Thursday, 30 August 2018

NZIFF 2018 Diary: Skate Kitchen

Starring the real-life group, Skate Kitchen dramatises the introduction of a new member (played by Rachelle Vinberg).

Camille is a lonely teen who is obsessed with skateboarding, much to the disapproval of her mother (Elisabeth Rodriguez). When she stumbles upon the titular crew, she believes she has found a community to be a part of.

One of the recurring themes of a lot of the movies I gravitate towards involve friendship and community between women. Maybe it is the result of being raised by a single mother, the lack of movies involving women/femmes where they are not playing heterosexual love interests, or maybe I just need to join a book club.

Whatever the reason, it is one of my favourite story hooks.

I have no knowledge of - or interest in - skating, but there was something about the premise for this movie that pulled me in. There is something so intriguing about a group dynamic.

Whether it is a movie about a sports team, a group of friends, soldiers or anthropomorphised toys, there is something incredibly satisfying about following a group of characters with a shared sense of identity.

With a non-professional cast made up of a real-life group of skaters, Skate Kitchen is a movie that foregrounds a real group dynamic. Captured in handheld style that evokes documentary, there is a scrappy run-and-gun quality to the photography that captures the youthful fixation on moments ala the Instagram videos the skaters use to memorialise each other's feats.

Some of the performers are a little flat, but as an ensemble, they have an energy and sense of family and community that is infectious. The way they talk, the way they think, and the way they joke is so organic and unpredictable that - by contrast - the professional cast (Elisabeth Rodriguez and Jaden Smith) come off as weirdly fraudulent.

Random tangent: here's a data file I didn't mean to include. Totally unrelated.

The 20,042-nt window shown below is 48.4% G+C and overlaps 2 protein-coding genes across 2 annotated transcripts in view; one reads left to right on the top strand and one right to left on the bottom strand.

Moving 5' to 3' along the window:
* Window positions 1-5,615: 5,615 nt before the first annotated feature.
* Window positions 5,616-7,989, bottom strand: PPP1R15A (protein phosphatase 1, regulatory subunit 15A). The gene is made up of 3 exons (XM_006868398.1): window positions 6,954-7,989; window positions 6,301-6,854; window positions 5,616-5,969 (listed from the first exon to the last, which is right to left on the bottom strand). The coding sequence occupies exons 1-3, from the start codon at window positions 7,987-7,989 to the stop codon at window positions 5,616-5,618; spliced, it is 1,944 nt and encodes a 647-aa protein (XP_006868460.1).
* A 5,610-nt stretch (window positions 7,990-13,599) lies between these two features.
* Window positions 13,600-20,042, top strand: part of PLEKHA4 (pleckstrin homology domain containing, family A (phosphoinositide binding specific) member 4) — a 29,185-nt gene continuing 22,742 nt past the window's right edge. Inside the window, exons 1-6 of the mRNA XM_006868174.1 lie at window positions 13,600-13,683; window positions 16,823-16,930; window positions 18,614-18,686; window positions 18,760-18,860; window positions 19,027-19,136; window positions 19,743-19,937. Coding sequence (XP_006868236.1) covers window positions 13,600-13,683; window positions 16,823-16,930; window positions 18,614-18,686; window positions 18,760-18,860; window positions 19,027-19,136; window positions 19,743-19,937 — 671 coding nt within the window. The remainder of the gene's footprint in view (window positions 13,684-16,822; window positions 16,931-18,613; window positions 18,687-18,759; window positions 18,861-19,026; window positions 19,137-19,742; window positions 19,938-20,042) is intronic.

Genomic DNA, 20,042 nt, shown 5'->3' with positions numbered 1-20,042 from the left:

I don't think Jaden Smith is the worst actor in the world, and maybe he just needs to find better parts, but he feels really out of place here. He is meant to be a lothario, an attractive male presence who draws Camille away from the crew, but Smith never projects any of the allure that makes the character such a threat to the group.

He is really the only bum note in the movie. The real draw is the dynamic among the crew, as they ride around New York City, hang out, make jokes, get in fights and come back together. There is a sense of love and community to their scenes which cannot be faked. I watched this movie very late on no sleep and I was completely riveted. Every time he appears, the movie's unique energy dissipates.

There is not really a plot, and it really is not necessary. The focus of the film is this group of young people, and the world they have created for themselves.



The Miseducation of Cameron Post

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